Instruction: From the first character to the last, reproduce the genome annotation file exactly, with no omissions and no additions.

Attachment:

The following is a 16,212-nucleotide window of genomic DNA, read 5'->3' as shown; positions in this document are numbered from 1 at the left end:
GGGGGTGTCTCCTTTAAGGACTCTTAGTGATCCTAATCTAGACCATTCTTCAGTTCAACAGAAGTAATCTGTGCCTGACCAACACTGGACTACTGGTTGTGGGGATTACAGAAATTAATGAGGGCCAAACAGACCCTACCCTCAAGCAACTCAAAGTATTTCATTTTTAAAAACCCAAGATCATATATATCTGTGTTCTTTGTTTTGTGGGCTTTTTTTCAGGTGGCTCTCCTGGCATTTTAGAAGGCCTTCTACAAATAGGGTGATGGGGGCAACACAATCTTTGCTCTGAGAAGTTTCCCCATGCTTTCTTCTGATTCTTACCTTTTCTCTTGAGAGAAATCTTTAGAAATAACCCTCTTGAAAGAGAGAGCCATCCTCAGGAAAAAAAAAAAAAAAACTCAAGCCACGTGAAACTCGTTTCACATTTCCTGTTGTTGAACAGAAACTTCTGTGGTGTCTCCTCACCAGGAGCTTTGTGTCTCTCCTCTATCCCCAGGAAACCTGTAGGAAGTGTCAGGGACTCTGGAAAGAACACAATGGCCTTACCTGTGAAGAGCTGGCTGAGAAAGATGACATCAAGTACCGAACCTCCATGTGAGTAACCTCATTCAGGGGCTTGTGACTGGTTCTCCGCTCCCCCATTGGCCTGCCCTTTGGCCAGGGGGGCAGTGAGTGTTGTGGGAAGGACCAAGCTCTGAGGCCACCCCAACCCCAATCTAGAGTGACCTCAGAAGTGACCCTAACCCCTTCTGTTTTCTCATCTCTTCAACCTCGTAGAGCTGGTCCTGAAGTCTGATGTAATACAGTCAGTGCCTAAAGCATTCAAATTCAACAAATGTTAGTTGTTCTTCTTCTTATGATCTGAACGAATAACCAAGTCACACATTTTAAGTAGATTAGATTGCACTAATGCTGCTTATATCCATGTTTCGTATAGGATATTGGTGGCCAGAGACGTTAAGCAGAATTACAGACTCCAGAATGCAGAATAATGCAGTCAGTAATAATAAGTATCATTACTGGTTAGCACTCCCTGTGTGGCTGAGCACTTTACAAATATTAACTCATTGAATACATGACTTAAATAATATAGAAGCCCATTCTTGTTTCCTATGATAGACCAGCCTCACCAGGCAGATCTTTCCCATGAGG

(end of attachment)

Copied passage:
The following is a 16,212-nucleotide window of genomic DNA, read 5'->3' as shown; positions in this document are numbered from 1 at the left end:
GGGGGTGTCTCCTTTAAGGACTCTTAGTGATCCTAATCTAGACCATTCTTCAGTTCAACAGAAGTAATCTGTGCCTGACCAACACTGGACTACTGGTTGTGGGGATTACAGAAATTAATGAGGGCCAAACAGACCCTACCCTCAAGCAACTCAAAGTATTTCATTTTTAAAAACCCAAGATCATATATATCTGTGTTCTTTGTTTTGTGGGCTTTTTTTCAGGTGGCTCTCCTGGCATTTTAGAAGGCCTTCTACAAATAGGGTGATGGGGGCAACACAATCTTTGCTCTGAGAAGTTTCCCCATGCTTTCTTCTGATTCTTACCTTTTCTCTTGAGAGAAATCTTTAGAAATAACCCTCTTGAAAGAGAGAGCCATCCTCAGGAAAAAAAAAAAAAAAACTCAAGCCACGTGAAACTCGTTTCACATTTCCTGTTGTTGAACAGAAACTTCTGTGGTGTCTCCTCACCAGGAGCTTTGTGTCTCTCCTCTATCCCCAGGAAACCTGTAGGAAGTGTCAGGGACTCTGGAAAGAACACAATGGCCTTACCTGTGAAGAGCTGGCTGAGAAAGATGACATCAAGTACCGAACCTCCATGTGAGTAACCTCATTCAGGGGCTTGTGACTGGTTCTCCGCTCCCCCATTGGCCTGCCCTTTGGCCAGGGGGGCAGTGAGTGTTGTGGGAAGGACCAAGCTCTGAGGCCACCCCAACCCCAATCTAGAGTGACCTCAGAAGTGACCCTAACCCCTTCTGTTTTCTCATCTCTTCAACCTCGTAGAGCTGGTCCTGAAGTCTGATGTAATACAGTCAGTGCCTAAAGCATTCAAATTCAACAAATGTTAGTTGTTCTTCTTCTTATGATCTGAACGAATAACCAAGTCACACATTTTAAGTAGATTAGATTGCACTAATGCTGCTTATATCCATGTTTCGTATAGGATATTGGTGGCCAGAGACGTTAAGCAGAATTACAGACTCCAGAATGCAGAATAATGCAGTCAGTAATAATAAGTATCATTACTGGTTAGCACTCCCTGTGTGGCTGAGCACTTTACAAATATTAACTCATTGAATACATGACTTAAATAATATAGAAGCCCATTCTTGTTTCCTATGATAGACCAGCCTCACCAGGCAGATCTTTCCCATGAGG